Now that the Rhode Island House and Senate have placed a moratorium on the use of standardized tests being used as a graduation requirement, it’s apparent that the Common Core is next in line for scrutiny. Around the nation many are beginning to question the efficacy of such policies. Perfunctory learning may one day produce high scores, but is that what we want? The Common Core will constrict academic offerings to students. It appears as though every decade or so there is some fad of the moment. One can only guess as to what is next.

All of this leads to the question of what constitutes a world-class education? It seems as though education reform has taken the form of statistics, conformity and standardization. Even big time supporters like Bill Gates and Bobby Jindal are beginning to question measures like the Common Core. While most folk agree that accountability is necessary in education, how this is accomplished needs to be re-considered.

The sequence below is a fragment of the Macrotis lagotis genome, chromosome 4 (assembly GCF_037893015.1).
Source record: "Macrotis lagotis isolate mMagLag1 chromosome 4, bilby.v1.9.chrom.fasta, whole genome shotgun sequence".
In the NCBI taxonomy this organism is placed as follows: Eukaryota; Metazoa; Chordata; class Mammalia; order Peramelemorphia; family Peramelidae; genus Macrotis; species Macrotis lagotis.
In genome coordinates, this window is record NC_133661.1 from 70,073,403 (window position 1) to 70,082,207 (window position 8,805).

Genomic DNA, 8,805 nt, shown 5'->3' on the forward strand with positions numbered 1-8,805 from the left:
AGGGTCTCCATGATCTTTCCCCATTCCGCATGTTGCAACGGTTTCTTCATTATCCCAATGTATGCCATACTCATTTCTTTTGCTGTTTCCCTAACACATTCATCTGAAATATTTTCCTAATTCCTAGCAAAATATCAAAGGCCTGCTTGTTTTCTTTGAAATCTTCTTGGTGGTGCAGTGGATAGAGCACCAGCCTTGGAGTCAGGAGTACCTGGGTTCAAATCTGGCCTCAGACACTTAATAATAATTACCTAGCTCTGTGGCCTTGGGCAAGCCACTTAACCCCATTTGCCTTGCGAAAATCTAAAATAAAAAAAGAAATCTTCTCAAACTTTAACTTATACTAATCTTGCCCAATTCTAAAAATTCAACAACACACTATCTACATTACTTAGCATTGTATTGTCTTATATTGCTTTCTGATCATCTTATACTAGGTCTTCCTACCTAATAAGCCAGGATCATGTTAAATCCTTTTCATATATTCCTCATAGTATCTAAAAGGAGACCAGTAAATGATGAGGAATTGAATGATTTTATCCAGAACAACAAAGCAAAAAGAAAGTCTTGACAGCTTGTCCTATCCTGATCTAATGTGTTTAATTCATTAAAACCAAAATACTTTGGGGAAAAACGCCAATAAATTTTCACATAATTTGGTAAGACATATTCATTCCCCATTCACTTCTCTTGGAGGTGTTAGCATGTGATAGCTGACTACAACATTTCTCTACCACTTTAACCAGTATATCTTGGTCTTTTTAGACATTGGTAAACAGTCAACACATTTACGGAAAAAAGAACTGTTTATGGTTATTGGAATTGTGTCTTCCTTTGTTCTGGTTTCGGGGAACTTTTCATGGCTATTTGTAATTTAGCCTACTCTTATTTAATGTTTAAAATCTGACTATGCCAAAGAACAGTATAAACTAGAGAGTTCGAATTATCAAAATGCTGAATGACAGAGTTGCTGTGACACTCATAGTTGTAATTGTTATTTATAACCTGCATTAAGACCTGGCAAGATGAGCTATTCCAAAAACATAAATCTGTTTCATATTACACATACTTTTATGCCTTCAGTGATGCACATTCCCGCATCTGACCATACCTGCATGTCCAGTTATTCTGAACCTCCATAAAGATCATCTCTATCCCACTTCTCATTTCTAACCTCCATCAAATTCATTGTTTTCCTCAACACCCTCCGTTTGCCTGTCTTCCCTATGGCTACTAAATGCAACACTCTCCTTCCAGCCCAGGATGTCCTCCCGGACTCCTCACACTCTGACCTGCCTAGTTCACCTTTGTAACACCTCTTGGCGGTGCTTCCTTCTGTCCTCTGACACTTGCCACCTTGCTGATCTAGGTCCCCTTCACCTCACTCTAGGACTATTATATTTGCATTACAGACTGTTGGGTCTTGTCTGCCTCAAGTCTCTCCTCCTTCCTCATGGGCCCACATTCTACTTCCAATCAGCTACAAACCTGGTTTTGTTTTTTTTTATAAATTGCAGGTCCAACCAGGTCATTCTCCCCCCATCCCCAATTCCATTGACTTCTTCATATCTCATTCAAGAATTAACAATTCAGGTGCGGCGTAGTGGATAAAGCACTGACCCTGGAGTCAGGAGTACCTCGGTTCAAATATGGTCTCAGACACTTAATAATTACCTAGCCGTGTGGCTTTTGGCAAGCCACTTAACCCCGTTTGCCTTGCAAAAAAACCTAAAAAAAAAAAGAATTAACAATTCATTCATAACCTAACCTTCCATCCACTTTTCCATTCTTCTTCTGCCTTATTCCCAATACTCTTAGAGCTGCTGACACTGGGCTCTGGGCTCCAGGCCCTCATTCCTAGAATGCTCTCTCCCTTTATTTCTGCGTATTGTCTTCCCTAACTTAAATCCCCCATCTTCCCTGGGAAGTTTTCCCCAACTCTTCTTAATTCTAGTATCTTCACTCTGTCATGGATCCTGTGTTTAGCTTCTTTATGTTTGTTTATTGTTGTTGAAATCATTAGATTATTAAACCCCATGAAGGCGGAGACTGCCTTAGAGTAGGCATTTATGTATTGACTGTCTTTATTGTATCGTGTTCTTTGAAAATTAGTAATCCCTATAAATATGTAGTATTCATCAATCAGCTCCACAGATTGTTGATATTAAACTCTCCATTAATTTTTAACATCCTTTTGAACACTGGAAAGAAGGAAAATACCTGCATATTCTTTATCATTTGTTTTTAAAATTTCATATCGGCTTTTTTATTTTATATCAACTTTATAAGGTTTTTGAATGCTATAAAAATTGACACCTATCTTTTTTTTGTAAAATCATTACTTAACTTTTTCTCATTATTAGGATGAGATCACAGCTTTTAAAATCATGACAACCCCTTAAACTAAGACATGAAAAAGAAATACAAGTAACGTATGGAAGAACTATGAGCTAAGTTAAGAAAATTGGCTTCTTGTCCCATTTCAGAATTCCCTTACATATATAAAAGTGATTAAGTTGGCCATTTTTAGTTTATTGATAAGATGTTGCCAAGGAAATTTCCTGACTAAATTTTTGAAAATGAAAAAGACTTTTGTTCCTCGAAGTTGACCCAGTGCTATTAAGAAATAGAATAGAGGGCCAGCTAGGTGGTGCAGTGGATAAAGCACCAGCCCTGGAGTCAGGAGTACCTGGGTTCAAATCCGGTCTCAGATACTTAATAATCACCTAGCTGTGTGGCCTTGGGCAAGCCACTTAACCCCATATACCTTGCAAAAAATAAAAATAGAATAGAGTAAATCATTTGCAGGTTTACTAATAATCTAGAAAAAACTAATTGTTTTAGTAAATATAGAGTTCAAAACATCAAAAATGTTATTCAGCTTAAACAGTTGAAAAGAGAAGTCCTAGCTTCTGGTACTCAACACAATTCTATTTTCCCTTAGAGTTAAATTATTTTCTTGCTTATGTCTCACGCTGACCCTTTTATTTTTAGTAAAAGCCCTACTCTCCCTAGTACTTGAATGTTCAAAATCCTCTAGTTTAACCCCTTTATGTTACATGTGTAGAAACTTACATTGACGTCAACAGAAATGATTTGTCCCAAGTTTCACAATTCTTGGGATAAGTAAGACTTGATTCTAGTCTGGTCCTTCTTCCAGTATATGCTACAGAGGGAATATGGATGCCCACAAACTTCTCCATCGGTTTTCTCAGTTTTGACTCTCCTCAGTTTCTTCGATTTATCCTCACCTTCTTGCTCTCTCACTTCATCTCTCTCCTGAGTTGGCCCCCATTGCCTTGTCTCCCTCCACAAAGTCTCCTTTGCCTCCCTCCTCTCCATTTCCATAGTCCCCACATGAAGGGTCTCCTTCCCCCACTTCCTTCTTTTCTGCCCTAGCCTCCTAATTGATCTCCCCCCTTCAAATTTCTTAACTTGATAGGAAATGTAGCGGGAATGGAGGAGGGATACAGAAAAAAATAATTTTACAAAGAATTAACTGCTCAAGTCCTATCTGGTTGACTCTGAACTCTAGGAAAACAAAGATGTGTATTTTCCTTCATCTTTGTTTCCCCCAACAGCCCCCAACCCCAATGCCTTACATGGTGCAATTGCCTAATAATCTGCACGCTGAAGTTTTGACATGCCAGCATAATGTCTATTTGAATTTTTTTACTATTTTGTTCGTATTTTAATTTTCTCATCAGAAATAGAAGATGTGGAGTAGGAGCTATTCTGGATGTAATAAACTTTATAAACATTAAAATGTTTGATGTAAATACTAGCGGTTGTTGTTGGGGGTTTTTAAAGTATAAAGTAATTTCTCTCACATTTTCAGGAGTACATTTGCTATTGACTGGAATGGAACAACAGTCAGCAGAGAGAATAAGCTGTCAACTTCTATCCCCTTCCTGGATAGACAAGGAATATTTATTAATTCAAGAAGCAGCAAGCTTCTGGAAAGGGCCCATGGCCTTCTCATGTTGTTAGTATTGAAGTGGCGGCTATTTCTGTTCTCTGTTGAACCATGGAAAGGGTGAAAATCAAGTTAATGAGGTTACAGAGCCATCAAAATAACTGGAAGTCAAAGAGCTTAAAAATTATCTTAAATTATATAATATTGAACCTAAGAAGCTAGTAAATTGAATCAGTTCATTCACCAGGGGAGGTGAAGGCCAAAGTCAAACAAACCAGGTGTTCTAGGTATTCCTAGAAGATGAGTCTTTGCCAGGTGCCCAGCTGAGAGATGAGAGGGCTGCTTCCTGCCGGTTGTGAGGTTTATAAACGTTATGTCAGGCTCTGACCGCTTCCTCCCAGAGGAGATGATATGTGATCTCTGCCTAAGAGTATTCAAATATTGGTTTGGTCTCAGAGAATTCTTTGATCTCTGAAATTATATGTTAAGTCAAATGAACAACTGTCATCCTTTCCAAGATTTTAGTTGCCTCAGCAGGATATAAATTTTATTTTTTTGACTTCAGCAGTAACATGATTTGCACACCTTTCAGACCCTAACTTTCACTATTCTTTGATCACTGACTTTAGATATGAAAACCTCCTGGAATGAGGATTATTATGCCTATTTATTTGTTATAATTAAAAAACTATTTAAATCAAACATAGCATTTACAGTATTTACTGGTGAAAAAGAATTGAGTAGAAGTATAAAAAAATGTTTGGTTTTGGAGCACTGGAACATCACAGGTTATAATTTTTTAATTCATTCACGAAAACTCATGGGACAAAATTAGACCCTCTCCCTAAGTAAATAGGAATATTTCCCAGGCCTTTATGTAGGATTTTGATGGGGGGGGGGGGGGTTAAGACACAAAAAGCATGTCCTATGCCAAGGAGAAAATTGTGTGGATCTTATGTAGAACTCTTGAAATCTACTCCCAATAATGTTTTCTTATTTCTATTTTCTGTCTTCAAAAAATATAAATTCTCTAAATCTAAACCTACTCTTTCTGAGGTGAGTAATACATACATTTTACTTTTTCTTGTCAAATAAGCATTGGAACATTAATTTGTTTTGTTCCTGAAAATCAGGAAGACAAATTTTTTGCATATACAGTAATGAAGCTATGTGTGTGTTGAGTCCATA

Whatever happened to critical thinking? Whatever happened to relevance and applicability? On top of these concerns, whatever happened to recognizing a child’s developmental process? Maria Montessori and Jean Piaget were once factored into how we taught young learners. Apparently testing companies and business leaders have surpassed them in influence over the last few years.

Howard Gardner once promoted the notion of multiple intelligences. In doing so, he recognized that people are smart in different ways. One challenge for educators should be finding a way to create strategies that accentuate a student’s learning style. Sure, some basics are essential. However, a system that promulgates regurgitation of facts, and limited offerings, restricts learning to its narrowest form. Good for test takers and auditory learners. Not so good for the tactile and intuitive types.